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Train whistles are constant noise in small towns

We need help from the dreadful whistles in all the small towns along the railroad. I've always heard that anything above 80 decibels is damaging to our hearing. A friend of mine used a meter and it was recorded at 130 decibels and when this person held her hands over her ears, the engineer blew the whistle more.

What object does it serve to blow the whistle when there is already one train going through the crossing? Are we that stupid to drive into the train when the tracks are already blocked by one train?

Why when we have arms blocking the crossing along with bells sounding and lights flashing that we still need whistles at night that disturb people for miles around when the engineer can see clearly that there is no one near the crossing. I can assure you if a person has something on their mind, they will not sleep all night listening to the trains. There are many nice summer nights when you could leave the windows open, but if you do sometimes it seems as the train is going through your house.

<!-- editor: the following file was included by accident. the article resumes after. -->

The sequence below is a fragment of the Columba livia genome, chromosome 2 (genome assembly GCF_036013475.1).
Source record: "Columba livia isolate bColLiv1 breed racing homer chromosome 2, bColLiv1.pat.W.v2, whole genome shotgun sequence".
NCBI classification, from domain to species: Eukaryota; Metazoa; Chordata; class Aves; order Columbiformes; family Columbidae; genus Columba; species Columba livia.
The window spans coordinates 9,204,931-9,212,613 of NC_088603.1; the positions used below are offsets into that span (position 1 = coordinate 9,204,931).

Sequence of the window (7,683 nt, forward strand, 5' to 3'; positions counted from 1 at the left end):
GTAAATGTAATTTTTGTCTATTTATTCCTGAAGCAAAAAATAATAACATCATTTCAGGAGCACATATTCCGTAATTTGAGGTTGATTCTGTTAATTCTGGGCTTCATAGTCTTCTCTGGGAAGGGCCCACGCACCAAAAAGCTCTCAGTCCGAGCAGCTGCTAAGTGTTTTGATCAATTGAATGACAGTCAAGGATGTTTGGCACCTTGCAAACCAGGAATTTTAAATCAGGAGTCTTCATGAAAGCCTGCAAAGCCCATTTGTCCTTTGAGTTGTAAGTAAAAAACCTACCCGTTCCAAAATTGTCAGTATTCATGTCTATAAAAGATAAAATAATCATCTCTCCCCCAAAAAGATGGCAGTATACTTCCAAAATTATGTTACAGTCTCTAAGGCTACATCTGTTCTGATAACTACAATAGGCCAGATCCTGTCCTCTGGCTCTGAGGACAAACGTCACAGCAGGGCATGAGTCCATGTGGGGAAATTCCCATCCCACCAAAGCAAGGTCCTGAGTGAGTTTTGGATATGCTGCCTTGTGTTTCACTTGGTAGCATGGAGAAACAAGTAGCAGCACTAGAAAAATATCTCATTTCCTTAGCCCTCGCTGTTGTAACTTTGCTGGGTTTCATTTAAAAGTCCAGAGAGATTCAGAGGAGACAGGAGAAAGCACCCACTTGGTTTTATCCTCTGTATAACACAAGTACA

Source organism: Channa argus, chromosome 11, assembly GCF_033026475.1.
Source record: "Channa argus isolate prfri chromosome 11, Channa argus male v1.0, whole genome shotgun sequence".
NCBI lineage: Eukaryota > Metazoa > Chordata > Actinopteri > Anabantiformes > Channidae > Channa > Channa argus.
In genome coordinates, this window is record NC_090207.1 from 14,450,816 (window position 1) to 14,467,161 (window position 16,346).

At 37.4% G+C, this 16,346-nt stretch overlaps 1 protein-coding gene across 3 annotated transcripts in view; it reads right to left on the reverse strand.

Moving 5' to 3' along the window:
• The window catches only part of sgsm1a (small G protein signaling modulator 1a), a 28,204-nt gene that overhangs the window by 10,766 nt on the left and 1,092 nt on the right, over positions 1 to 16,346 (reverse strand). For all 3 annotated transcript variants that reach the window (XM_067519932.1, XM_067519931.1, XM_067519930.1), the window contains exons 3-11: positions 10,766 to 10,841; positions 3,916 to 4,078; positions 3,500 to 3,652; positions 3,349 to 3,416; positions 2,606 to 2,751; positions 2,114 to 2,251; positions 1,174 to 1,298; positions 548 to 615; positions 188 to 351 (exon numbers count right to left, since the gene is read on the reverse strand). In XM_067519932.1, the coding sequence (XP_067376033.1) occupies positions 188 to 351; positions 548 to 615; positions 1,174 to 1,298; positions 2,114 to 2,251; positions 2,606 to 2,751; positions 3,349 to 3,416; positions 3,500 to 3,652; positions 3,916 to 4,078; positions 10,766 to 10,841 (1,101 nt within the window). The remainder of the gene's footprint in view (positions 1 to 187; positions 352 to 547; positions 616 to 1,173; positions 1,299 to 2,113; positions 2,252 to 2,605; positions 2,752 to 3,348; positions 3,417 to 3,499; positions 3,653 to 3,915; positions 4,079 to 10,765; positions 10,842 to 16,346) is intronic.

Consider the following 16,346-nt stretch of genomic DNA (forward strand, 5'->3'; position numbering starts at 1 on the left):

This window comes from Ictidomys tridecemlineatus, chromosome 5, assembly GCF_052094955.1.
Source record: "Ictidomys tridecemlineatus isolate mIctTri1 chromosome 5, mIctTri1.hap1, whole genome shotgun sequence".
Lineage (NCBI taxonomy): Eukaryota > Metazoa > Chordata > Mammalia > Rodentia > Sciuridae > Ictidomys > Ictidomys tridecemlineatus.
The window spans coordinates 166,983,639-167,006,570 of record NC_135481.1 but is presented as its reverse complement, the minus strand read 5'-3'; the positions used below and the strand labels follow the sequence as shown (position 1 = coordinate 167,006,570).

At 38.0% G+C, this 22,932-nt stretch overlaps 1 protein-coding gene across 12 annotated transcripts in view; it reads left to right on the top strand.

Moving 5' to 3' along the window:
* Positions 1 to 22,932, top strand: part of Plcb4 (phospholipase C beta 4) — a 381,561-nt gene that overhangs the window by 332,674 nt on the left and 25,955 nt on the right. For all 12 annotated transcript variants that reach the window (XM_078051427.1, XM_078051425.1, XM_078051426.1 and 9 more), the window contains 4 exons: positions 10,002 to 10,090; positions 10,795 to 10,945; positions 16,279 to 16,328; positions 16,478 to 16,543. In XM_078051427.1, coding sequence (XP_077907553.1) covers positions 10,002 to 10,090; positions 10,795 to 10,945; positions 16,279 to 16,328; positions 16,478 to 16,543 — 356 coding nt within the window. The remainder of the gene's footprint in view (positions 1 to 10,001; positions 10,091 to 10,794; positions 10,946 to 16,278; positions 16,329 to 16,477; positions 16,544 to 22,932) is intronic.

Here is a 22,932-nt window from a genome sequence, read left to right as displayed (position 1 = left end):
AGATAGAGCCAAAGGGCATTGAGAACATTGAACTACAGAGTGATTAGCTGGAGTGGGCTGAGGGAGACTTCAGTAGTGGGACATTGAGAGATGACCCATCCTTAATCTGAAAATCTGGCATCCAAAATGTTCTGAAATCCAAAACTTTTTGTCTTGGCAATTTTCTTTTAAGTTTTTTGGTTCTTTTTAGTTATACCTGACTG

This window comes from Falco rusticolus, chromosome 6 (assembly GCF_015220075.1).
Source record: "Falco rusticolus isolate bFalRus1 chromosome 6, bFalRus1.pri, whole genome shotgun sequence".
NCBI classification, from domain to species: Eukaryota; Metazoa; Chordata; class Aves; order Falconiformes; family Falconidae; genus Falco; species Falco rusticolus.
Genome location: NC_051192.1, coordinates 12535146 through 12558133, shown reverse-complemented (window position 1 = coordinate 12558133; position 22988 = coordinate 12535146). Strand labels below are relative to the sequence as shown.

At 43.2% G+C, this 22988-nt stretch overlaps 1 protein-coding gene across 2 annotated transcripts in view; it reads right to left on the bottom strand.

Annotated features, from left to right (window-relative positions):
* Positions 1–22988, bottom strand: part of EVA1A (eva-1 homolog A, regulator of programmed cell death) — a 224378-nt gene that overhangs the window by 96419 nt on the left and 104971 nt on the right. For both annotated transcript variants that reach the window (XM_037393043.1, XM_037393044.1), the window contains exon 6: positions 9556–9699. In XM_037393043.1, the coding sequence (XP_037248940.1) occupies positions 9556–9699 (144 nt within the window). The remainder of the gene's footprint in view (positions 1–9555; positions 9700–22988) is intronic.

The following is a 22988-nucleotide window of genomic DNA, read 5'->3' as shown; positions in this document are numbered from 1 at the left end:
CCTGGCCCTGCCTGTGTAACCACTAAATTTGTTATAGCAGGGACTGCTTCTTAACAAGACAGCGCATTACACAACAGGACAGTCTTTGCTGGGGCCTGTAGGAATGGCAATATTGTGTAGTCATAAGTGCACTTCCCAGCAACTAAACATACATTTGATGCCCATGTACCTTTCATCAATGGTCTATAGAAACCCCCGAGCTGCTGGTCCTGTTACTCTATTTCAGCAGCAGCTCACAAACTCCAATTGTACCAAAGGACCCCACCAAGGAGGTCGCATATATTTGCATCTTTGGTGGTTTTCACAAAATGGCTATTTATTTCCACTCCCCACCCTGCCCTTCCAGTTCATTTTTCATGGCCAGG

I drove truck for 30 years and I can assure you if I am grossing 80,000 pounds and you pull out in front of me at a stop sign there is a darn good chance I am going to hit you but I don't blow my horn all through the intersection and ruin everyone else's peace and quiet because of a few that wish to break the law. That is like corporal punishment that us U.S. Marines went through in boot camp 55 years ago when one person broke the rules.

I would like to invite you to a friend of mine's house and see if you could ever get a good night's sleep. When most of these people bought their homes many years ago, there were only a few trains a day not like now with at least 60 per day and growing. We need help from the constant noise. I have heard some of the engineers blowing the whistle almost continuously for the 2 miles through Frazee.

There are thousands of people that thank you for any help we can get from you. -- Lyle G. Dodes, Frazee